When the bombed-out small town of Kassel was to be rebuilt from the war hell, a local anti-fascist artist, returning home after war captivity, established a contemporary art festival for the art the Nazis had banned. No one in 1955 could dream that Documenta – which was then part of "The German Garden Exhibition" – would within a few decades become the world's most important art festival in most measurable terms, and that it would be visited by around a million people each once it takes place. Documenta is organized every five years and is compulsory for all artists, art students and others with ambitions to understand and participate in international contemporary art.
This year's Documenta 14 was pronounced politically and activist and was based on nationalism, migration and our close history.
Document 14. This year's exhibition was stated politically and activist, and curated by the leading, radical Polish curator Adam Szymczyk. He has based nationalism, migration and our close history to create an exhibition that breaks with the social and economic hierarchies of the art world. I therefore had expectations for this year's version – which was also arranged in Athens for the first time – although from experience I rarely get anything particularly out of political art within such a framework. I myself have participated in another major international exhibition, Manifesta, and have known how such contemporary art exhibitions can place restrictions on "politically engaged" art; they are heavily funded by public funds, and it does not have to provoke the granting authorities too much.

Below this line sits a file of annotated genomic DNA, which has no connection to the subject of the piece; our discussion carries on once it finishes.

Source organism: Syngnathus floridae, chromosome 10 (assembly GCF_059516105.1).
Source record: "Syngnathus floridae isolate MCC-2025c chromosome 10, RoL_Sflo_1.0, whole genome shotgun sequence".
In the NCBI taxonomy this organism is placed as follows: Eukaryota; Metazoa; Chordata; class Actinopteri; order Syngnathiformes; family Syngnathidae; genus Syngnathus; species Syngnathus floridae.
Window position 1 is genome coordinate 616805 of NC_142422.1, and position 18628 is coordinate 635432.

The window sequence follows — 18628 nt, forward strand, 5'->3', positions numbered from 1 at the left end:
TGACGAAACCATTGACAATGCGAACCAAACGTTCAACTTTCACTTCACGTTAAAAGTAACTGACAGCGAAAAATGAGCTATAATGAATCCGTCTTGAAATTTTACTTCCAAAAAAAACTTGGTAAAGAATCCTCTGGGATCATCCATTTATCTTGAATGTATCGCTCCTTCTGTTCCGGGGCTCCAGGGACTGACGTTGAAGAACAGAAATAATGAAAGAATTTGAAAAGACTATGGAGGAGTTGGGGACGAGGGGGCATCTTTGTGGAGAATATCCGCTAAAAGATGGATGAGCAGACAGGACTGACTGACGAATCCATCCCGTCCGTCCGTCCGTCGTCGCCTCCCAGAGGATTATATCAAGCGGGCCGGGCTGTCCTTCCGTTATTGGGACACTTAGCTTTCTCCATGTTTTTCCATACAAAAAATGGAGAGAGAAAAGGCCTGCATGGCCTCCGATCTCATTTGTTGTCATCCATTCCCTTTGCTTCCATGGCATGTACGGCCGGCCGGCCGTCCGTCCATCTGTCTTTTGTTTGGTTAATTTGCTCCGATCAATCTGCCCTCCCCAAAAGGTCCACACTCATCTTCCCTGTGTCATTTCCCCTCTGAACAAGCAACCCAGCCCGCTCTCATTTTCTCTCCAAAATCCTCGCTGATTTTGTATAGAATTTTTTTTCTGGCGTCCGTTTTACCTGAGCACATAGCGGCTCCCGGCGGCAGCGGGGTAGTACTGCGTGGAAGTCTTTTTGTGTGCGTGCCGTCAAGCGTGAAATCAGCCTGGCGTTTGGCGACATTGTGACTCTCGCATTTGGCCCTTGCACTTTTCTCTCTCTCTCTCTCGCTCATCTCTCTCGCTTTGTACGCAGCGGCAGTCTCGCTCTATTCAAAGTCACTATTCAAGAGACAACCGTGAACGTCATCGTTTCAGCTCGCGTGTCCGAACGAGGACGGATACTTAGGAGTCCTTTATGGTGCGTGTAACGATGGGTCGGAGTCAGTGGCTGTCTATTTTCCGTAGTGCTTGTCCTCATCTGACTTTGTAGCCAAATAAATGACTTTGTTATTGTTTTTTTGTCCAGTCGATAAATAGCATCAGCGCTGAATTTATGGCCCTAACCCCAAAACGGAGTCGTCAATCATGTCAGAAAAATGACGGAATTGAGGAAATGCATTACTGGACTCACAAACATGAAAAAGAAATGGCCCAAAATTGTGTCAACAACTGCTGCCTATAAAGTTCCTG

Documenta 14 is an extremely extensive exhibition consisting of traditional gallery spaces, film programs, publications, archives, performances and actions, debates, outdoors. . .
To continue reading, create a new free reader account with your email,
or logg inn if you have done it before. (click on forgotten password if you have not received it by email already).
Select if necessary Subscription (69kr)